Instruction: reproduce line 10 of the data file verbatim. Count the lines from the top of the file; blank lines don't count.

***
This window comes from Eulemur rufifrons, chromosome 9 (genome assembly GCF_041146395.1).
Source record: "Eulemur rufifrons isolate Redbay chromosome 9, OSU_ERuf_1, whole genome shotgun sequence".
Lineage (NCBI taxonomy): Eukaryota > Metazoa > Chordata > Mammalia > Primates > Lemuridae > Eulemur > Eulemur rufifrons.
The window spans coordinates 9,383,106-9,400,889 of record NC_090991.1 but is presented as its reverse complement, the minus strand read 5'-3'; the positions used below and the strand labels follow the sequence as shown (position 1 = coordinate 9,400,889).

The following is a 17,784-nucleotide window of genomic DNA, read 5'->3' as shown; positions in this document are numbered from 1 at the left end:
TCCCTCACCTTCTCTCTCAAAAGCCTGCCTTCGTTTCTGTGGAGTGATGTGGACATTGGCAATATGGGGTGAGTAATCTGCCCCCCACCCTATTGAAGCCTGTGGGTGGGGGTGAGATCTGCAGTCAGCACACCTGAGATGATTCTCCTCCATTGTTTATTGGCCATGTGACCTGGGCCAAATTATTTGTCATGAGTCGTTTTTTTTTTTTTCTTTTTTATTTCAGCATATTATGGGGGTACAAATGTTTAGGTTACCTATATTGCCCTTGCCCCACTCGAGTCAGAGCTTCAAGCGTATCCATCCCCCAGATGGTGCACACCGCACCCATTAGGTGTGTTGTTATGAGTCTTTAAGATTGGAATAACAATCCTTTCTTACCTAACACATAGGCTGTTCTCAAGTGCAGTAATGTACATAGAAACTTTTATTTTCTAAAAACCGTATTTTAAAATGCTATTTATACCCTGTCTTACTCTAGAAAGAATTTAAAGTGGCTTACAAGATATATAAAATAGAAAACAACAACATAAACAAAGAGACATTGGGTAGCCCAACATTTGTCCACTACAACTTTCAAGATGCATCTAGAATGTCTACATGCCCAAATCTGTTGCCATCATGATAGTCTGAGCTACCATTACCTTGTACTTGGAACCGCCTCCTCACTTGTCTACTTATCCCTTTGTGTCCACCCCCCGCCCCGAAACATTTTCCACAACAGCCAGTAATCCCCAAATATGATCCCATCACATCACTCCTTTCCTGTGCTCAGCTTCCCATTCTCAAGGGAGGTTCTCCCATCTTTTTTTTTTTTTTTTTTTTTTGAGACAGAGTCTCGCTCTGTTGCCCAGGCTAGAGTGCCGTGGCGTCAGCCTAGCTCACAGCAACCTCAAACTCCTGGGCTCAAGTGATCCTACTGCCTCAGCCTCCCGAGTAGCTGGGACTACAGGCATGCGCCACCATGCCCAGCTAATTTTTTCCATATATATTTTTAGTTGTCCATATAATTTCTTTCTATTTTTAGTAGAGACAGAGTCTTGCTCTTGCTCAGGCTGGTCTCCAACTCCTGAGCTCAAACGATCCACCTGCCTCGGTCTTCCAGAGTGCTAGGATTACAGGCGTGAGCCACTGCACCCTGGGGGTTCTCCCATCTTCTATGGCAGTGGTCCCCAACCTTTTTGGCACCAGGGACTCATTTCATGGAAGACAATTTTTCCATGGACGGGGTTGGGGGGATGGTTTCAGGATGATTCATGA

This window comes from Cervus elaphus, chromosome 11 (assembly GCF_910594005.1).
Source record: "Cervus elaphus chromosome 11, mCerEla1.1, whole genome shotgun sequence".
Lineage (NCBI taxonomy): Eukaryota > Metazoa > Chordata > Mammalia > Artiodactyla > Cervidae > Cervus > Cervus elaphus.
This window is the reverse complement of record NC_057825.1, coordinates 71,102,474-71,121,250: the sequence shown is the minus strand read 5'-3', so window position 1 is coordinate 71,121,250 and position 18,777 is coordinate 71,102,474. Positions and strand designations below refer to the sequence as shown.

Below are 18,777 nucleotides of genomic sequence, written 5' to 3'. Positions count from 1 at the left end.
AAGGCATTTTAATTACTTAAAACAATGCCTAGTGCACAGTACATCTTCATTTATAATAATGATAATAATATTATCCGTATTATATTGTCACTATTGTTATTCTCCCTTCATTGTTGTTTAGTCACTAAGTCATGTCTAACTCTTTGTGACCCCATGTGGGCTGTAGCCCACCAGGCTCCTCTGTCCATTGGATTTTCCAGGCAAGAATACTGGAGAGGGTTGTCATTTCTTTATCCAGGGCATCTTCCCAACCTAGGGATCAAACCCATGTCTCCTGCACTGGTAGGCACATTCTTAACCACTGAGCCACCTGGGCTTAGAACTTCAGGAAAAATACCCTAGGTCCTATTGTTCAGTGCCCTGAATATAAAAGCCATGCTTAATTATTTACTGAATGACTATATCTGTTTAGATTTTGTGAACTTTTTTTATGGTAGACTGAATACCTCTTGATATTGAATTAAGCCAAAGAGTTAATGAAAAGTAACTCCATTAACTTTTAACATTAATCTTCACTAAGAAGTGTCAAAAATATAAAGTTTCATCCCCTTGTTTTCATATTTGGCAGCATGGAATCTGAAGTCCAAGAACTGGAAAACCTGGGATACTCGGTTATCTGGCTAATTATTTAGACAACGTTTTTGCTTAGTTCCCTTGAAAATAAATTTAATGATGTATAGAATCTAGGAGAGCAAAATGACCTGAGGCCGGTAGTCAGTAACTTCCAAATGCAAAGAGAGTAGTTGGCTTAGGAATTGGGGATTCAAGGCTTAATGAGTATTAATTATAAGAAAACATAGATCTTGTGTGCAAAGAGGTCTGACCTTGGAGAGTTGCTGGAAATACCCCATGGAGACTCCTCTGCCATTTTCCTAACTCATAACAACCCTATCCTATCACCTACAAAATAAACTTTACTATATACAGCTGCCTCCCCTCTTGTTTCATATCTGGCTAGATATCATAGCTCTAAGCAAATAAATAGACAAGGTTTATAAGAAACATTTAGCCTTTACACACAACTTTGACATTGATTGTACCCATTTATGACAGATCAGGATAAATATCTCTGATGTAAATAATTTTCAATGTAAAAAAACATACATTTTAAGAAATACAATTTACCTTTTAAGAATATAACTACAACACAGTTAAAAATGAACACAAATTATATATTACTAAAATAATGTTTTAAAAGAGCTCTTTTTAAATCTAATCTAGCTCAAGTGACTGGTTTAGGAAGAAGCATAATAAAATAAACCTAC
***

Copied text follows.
This window is the reverse complement of record NC_057825.1, coordinates 71,102,474-71,121,250: the sequence shown is the minus strand read 5'-3', so window position 1 is coordinate 71,121,250 and position 18,777 is coordinate 71,102,474. Positions and strand designations below refer to the sequence as shown.